During the emergency procedure used to reopen the blocked artery that has caused a heart attack, smaller ‘micro’ blood vessels can remain constricted, causing significant damage, according to a new study.
The research by Associate Professor Neil Herring of the University of Oxford’s Department of Physiology, Anatomy and Genetics established a key cause of this constriction and identified a potential therapeutic target to block the mechanism behind it.
The study, published in the European Heart Journal, was supported by the NIHR Oxford Biomedical Research Centre (BRC), and carried out at the Heart Centre at Oxford’s John Radcliffe Hospital.
Cardiovascular disease is the main cause of death in the UK and throughout the Western World. One of the most common ways in which that manifests is through heart attacks, which occurs when one of the heart’s arteries is blocked. During a heart attack part of the heart starts to die, which causes pain in the chest and can be life threatening.
Large heart attacks are treated with an emergency procedure to reopen the blocked artery using a balloon and metal tube called a stent. Whilst this procedure is often life-saving, in around one third of cases smaller ‘micro’ blood vessels beyond the stent remain constricted.
The cause of these micro-vessels being very tightly constricted has until now been unclear.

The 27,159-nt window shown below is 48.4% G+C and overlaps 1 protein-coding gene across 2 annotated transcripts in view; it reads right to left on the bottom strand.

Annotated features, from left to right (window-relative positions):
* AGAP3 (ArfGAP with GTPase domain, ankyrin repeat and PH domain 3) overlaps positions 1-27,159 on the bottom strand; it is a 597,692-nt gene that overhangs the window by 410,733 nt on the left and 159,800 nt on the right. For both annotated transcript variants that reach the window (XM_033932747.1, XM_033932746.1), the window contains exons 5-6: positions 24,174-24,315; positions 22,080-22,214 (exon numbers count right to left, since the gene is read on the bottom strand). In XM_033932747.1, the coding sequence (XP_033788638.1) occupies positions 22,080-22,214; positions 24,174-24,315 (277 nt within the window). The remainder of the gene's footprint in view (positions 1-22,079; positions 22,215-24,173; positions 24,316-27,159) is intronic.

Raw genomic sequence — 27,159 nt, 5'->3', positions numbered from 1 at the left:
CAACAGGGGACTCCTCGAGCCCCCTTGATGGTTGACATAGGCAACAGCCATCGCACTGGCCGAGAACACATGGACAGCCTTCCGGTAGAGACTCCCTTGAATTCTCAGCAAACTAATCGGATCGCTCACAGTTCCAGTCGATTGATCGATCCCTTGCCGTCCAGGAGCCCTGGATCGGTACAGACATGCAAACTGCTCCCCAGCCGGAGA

Prof Herring’s study has revealed that this may happen due to the levels of stress the patient experiences during the heart attack. As part of the stress response, a neurotransmitter called Neuropeptide-Y (NPY) is released which causes micro-vessels in the heart to constrict.
Furthermore, the data shows that patients with high NPY levels tend to go on to experience more heart damage.
To establish these results, the team studied patients who had experienced large heart attacks. The patients were recruited as part of the Oxford Acute Myocardial Infarction (OxAMI) study, which is supported by the Oxford BRC.
The researchers measured the levels of NPY both within the heart and peripheral blood. Alongside this, they took accurate and sophisticated measures of how constricted the small blood vessels were at the time.
Through state of the art scans at 48 hours and six months after heart attack, researchers were able to see how much damage had been done to the heart.
“We were able to correlate quite nicely the levels of NPY in the heart with how constricted the blood vessels were and even how much damage was done to the heart six months later,” Prof Herring said.
His team were then able to identify a key receptor that NPY binds to to cause the constriction. They also found that drugs that block the NPY receptor could reduce the damage of a heart attack in an experimental model.
“That gives us real impetus to say if we can come up with a drug that we can use in humans that can block that receptor, then this may be a really good new treatment that we may be able to give to heart attack patients,” Prof Herring explained.